Friday, July 15, 2011

Maryl writes: Personal Style is in your closet

Met Exhibit
I’ve been thinking about personal style lately.  Maybe it was spurred on by my perusing Inès de la Fressange’s Parisian Chic” guide, referenced on the 2nd Thoughts page.  Maybe also viewing the Alexander McQueen exhibit at the Metropolitan Museum of Art and “L’Amour Fou,” the recent documentary on Yves Saint Laurent, made me curious too.  Both designers broke the rules and changed the way women dress.  Personal style encompasses more than the clothes we wear but we have to make those style choices every day and that is how others judge us whether we care or not. 

Met Exhibit
I stare into my closet and realize that my personal style has not really changed but evolved over time and not just because I now don yoga instead of office attire each morning before taking my place at my laptop. I still follow fashion but as we shed our former roles and responsibilities, our wardrobe morphs as well. There are less codes I need to follow so I’m free to differentiate myself even more and in a manner that makes me feel more comfortable both physically and psychologically. We entered the corporate world suited and shoulder padded to death. McQueen’s gazelle-horned tailored jacket may have cracked the glass ceiling but the damage could have been irreparable. (Can I get that in black without the antlers, please?) 

His Met exhibit was pure theater, something to behold and there were even a few ensembles I could have worn to the office. But McQueen didn’t look at haute couture as being as transitory as it is or an end unto itself. He said, “I think the idea of mixing luxury and mass-market fashion is very modern - wearing head-to-toe designer has become a bit passe. It's a new era in fashion - there are no rules. It's all about the individual and personal style, wearing high-end, low-end, classic labels, and up-and-coming designers all together.” So maybe my Michael Kors sheath dress that I wear with sandals I found at a discount outlet, beaded necklace from a trip to India and earrings from Claire’s fits McQueen’s definition of modern. And my Galliano wool and satin jacket with my jeans and Pumas are mixed up enough as well. Most importantly, I feel appropriate, a bit edgy and myself in these outfits, which I’ve had for several seasons now, and never that I should have worn something else. (Know that feeling?)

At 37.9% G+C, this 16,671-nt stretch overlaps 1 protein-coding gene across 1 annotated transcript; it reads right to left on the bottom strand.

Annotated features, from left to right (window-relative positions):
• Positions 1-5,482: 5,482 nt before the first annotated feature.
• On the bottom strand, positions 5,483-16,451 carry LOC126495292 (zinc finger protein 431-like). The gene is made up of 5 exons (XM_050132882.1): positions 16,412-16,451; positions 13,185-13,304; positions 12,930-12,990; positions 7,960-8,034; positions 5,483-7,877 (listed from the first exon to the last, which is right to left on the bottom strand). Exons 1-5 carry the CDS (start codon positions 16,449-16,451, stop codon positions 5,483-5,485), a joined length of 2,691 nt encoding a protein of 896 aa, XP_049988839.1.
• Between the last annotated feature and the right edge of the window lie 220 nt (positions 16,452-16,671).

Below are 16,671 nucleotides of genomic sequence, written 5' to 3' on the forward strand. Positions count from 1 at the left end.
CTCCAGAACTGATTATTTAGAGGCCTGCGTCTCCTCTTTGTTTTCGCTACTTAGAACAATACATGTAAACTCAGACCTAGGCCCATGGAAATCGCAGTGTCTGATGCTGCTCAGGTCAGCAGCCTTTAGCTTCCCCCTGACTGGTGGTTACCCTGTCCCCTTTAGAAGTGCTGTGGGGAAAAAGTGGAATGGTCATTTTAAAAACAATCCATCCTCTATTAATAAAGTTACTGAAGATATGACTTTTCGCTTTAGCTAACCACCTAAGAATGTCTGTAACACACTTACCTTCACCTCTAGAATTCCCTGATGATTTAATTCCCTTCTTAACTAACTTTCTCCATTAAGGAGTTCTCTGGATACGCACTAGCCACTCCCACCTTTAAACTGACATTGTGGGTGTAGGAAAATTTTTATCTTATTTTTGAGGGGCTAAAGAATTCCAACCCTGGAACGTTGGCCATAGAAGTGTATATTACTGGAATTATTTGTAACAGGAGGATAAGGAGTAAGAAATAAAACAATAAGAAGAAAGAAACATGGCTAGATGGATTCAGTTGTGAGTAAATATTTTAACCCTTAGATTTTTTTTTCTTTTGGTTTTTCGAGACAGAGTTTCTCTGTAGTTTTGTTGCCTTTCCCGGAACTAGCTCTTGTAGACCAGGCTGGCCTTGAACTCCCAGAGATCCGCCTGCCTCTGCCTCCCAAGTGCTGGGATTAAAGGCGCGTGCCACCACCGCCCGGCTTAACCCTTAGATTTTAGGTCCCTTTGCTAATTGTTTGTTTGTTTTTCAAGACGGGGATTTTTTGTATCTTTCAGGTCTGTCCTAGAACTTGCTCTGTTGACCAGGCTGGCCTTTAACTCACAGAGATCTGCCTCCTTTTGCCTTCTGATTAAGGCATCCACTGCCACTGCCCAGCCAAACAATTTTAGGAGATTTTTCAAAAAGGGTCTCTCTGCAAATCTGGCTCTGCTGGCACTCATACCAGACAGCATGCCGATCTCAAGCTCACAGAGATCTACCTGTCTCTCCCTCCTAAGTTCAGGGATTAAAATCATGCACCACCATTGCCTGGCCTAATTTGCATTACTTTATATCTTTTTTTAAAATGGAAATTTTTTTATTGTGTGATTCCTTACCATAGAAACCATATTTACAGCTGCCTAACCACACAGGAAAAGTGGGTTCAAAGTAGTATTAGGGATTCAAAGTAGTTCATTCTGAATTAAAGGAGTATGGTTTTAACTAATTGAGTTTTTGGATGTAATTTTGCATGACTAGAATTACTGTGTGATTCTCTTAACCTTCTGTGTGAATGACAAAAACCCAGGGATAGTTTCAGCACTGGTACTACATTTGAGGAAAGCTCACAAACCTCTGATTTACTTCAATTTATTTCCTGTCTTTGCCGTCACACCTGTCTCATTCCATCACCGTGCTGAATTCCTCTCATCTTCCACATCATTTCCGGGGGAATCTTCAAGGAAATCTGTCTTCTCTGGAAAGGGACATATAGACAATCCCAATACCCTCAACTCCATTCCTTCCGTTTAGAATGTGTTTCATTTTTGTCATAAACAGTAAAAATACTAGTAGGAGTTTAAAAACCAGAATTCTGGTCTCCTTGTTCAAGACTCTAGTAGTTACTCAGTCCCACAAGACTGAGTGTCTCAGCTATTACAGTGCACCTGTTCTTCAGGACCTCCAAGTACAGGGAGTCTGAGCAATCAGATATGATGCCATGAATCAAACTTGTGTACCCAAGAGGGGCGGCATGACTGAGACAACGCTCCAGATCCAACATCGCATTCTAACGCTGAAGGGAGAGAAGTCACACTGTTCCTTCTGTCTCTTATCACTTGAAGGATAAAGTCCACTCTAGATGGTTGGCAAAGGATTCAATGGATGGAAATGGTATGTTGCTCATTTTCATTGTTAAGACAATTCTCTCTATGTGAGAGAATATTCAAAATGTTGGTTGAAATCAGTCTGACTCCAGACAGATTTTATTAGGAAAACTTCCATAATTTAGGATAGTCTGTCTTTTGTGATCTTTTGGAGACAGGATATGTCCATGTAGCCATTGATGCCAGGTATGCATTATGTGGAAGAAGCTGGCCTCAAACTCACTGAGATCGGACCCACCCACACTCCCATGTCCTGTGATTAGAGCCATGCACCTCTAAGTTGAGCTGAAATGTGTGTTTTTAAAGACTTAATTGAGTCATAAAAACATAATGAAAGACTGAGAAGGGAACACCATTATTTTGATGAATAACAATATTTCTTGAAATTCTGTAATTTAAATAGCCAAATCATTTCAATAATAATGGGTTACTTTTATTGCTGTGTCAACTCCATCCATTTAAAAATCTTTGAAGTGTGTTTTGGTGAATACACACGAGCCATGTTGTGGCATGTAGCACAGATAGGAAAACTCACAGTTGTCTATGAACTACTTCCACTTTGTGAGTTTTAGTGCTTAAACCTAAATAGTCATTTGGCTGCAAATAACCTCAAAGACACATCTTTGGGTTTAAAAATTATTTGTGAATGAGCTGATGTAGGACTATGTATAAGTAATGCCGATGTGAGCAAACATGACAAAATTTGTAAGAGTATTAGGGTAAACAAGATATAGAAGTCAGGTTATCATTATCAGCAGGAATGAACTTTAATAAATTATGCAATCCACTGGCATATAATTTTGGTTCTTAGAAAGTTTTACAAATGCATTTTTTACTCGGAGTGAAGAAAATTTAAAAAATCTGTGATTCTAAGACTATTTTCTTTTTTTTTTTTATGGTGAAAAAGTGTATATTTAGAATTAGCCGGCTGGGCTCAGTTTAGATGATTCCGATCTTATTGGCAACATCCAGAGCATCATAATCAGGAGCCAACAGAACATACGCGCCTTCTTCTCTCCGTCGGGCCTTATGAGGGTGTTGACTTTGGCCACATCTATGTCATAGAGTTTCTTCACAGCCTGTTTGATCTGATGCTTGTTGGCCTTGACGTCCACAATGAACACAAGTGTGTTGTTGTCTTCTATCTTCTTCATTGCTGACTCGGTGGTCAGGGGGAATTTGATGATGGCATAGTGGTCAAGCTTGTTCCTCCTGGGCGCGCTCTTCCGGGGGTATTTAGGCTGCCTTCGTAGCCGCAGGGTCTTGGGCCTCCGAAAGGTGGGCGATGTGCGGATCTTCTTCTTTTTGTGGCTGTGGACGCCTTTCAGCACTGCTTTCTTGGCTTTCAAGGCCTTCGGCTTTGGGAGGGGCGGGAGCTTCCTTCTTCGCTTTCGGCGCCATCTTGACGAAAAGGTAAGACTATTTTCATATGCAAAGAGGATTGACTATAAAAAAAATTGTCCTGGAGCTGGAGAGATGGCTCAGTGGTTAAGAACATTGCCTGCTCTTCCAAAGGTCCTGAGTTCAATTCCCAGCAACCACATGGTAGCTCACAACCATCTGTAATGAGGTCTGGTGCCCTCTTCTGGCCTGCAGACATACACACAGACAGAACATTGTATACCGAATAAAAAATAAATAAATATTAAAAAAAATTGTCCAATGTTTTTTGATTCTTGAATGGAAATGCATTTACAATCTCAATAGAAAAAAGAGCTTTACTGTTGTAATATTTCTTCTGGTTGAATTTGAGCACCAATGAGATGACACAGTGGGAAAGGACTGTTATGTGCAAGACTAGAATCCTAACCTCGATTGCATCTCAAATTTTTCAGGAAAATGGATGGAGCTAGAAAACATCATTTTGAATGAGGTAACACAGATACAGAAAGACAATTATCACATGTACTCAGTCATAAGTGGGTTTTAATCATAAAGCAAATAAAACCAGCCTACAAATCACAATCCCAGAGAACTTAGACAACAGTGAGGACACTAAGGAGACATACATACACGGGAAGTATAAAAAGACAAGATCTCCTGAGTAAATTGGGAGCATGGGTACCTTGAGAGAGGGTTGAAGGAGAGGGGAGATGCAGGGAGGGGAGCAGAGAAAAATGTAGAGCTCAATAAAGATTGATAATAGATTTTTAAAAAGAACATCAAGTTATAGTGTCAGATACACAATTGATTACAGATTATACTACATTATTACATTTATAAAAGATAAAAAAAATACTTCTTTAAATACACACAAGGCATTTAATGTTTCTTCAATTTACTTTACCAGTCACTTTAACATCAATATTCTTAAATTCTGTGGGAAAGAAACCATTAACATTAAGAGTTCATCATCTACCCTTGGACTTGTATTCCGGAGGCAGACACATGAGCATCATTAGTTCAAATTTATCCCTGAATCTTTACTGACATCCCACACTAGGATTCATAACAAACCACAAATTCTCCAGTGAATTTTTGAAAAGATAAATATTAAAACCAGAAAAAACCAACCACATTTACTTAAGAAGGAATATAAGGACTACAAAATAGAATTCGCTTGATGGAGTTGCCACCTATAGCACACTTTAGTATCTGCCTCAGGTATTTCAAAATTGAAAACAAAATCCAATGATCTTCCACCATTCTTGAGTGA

Yves Saint Laurent broke fashion barriers too. He has been credited with making women feel more comfortable and elegant wearing pants to work or out for the evening as well as for play. We may have forgotten but pants were fairly taboo in the workplace up until the 60’s and 70’s. (Come to think of it women were pretty scarce there too at least in management positions.) Saint Laurent slimmed down menswear silhouettes to fit the feminine shape and introduced the “Le Smoking” tuxedo jacket in 1966. The stylish pantsuit followed and women wore them wherever they pleased. He designed for the fashion-conscious working woman with a modern spin and a touch of fantasy. "For a long time now," Saint Laurent said, "I have believed that fashion was not only supposed to make women beautiful, but to reassure them, to give them confidence, to allow them to come to terms with themselves." His designs were based on this notion and were in sync with the newly found success women were experiencing in the corporate world around the same time.

Met Exhibit
I believe styling your wardrobe is a creative process. The most mundane tasks can be more fun if what you’re wearing makes you feel fabulous. McQueen also said, “For me, what I do is an artistic expression which is channeled through me. Fashion is just the medium.” If we still believe that the “medium is the message,” then let’s start communicating that this passage of life is indeed more fun and fabulous than what preceded. "Every woman in the world, sometimes without even knowing it, has something in her closet inspired by Yves Saint Laurent," said the American designer Michael Kors. So mix it up; go look in your closet!

Recap of links: 
1)   Inès de la Fressange’s “Parisian Chic” guide reference 
2)   Alexander McQueen exhibit at the Metropolitan Museum of
3)  Yves Saint Laurent documentary, “L’Amour Fou
4)  YSL "Le Smoking" jacket


  1. Nice post, things explained in details. Thank You.